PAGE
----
That’s because the library hasn’t figured it out yet.
“People expect fully indexed — if not online searchable — databases, and that’s very difficult to apply to massive digital databases in real time,” said Deputy Librarian of Congress Robert Dizard Jr. “The technology for archival access has to catch up with the technology that has allowed for content creation and distribution on a massive scale. Twitter is focused on creating and distributing content; that’s the model. Our focus is on collecting that data, archiving it, stabilizing it and providing access; a very different model.”
Colorado-based data company Gnip is managing the transfer of tweets to the archive, which is populated by a fully automated system that processes tweets from across the globe. Each archived tweet comes with more than 50 fields of metadata — where the tweet originated, how many times it was retweeted, who follows the account that posted the tweet and so on — although content from links, photos and videos attached to tweets are not included. For security’s sake, there are two copies of the complete collection.
But the library hasn’t started the daunting task of sorting or filtering its 133 terabytes of Twitter data, which it receives from Gnip in chronological bundles, in any meaningful way.
“It’s pretty raw,” Dizard said. “You often hear a reference to Twitter as a fire hose, that constant stream of tweets going around the world. What we have here is a large and growing lake. What we need is the technology that allows us to both understand and make useful that lake of information.”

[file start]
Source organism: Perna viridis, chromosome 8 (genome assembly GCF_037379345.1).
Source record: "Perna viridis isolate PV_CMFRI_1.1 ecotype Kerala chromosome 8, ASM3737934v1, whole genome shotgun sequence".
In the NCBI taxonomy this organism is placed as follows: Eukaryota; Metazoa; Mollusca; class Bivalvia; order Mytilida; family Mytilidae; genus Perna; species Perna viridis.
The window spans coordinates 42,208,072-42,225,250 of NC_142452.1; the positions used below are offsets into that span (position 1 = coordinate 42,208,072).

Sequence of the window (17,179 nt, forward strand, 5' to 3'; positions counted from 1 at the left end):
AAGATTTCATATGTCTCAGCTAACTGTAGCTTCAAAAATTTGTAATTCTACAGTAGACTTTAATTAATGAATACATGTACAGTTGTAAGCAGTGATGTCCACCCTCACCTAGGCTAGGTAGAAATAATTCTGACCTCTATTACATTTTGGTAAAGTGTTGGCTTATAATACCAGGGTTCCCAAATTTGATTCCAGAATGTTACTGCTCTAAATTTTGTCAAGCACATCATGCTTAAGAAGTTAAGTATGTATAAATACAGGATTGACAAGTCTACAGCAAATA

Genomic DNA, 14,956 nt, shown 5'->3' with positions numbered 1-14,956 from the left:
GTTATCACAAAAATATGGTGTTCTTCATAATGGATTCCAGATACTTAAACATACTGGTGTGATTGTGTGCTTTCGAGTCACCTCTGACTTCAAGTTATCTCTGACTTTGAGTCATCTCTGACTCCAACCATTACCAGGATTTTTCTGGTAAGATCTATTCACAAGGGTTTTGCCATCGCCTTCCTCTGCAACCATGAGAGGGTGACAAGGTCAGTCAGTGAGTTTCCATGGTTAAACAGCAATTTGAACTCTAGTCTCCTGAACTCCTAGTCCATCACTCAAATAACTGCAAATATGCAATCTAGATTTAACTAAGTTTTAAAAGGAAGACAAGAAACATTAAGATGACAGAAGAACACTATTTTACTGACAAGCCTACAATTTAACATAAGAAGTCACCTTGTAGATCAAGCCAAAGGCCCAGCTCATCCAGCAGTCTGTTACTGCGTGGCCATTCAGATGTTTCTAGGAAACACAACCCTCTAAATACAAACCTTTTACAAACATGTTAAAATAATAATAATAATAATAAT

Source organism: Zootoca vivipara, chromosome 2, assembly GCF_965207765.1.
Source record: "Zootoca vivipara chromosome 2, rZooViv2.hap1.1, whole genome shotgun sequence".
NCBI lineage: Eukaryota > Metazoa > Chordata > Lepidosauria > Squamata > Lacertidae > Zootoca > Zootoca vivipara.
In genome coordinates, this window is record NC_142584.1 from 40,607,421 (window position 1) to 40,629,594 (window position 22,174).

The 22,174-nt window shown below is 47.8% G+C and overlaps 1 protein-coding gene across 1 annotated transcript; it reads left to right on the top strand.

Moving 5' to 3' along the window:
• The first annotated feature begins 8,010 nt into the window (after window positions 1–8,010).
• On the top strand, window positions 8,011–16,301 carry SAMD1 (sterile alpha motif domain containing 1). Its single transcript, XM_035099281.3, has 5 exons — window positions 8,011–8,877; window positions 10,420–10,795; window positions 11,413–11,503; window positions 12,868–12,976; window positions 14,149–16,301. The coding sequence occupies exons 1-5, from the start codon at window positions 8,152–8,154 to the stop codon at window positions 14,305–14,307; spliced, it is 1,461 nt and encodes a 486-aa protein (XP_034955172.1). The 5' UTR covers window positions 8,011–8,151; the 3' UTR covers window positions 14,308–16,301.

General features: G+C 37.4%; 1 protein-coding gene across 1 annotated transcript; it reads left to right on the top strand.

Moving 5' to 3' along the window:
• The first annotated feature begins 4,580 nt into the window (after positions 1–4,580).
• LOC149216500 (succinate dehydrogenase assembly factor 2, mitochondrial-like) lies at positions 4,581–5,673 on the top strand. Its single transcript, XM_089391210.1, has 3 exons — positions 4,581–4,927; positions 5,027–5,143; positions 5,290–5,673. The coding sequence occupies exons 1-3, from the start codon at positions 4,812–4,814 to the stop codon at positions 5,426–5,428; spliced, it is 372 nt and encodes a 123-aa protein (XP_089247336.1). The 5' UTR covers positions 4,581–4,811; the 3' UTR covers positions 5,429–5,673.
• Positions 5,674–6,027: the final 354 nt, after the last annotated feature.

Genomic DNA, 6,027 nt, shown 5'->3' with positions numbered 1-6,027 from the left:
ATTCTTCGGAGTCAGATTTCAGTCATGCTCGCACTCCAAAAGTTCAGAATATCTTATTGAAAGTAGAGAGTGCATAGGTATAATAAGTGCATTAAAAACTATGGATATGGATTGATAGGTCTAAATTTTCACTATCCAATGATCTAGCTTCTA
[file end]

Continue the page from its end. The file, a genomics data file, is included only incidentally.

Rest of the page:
For now, giving researchers access to the archive remains cost-prohibitive for the cash-strapped library, which has spent tens of thousands of dollars on the project so far, Dizard says. Like many federal agencies, the Library of Congress has been hit by budget cuts in recent years. Without a major overhaul to its computing infrastructure, it isn’t equipped to handle even the simplest queries.
“We know from the testing we’ve done with even small parts of the data that we are not going to be able to, on our own, provide really useful access at a cost that is reasonable for us,” Dizard said. “For even just the 2006 to 2010 [portion of the] archive, which is about 21 billion tweets, just to do one search could take 24 hours using our existing servers.”